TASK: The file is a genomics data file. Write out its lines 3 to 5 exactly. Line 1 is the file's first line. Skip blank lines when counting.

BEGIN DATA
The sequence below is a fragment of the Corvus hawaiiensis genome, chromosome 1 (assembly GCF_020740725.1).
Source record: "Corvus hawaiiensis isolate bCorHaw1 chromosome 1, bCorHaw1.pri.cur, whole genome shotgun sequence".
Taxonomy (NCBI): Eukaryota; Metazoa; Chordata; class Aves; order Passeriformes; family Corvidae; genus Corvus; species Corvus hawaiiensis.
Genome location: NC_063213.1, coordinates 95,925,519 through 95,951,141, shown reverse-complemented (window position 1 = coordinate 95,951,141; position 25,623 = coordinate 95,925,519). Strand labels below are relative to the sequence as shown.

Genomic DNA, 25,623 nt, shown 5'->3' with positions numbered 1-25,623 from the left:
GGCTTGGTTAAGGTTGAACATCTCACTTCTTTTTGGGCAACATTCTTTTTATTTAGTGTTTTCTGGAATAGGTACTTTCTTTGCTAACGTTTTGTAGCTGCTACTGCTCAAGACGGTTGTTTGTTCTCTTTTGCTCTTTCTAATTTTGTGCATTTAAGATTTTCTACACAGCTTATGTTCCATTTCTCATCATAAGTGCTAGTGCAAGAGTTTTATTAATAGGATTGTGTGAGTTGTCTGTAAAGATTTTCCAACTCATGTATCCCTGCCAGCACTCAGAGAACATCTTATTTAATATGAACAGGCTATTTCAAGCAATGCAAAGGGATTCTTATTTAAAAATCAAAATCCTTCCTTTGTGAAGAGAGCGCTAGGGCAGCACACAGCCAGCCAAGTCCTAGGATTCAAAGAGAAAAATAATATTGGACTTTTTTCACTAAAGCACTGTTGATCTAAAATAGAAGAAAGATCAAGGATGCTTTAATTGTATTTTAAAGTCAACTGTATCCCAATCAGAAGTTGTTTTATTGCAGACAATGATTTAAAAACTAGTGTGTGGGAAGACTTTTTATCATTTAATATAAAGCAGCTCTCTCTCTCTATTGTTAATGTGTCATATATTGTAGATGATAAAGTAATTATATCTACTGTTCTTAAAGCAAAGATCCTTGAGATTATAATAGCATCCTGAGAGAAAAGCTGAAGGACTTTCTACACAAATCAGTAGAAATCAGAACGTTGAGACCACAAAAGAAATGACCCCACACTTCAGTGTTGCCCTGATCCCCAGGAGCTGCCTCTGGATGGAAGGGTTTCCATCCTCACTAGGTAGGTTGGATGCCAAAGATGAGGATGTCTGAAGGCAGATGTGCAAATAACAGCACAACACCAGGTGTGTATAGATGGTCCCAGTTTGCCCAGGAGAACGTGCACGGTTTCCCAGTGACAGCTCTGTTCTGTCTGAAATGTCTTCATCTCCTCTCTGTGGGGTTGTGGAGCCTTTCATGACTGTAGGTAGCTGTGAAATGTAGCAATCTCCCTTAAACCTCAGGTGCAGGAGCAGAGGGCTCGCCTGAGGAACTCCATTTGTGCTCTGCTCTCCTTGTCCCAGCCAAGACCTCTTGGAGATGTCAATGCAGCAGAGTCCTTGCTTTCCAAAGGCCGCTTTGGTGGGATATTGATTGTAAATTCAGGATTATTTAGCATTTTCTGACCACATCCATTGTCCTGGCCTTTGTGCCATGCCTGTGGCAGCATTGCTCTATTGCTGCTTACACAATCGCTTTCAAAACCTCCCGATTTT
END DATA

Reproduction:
Taxonomy (NCBI): Eukaryota; Metazoa; Chordata; class Aves; order Passeriformes; family Corvidae; genus Corvus; species Corvus hawaiiensis.
Genome location: NC_063213.1, coordinates 95,925,519 through 95,951,141, shown reverse-complemented (window position 1 = coordinate 95,951,141; position 25,623 = coordinate 95,925,519). Strand labels below are relative to the sequence as shown.

Genomic DNA, 25,623 nt, shown 5'->3' with positions numbered 1-25,623 from the left: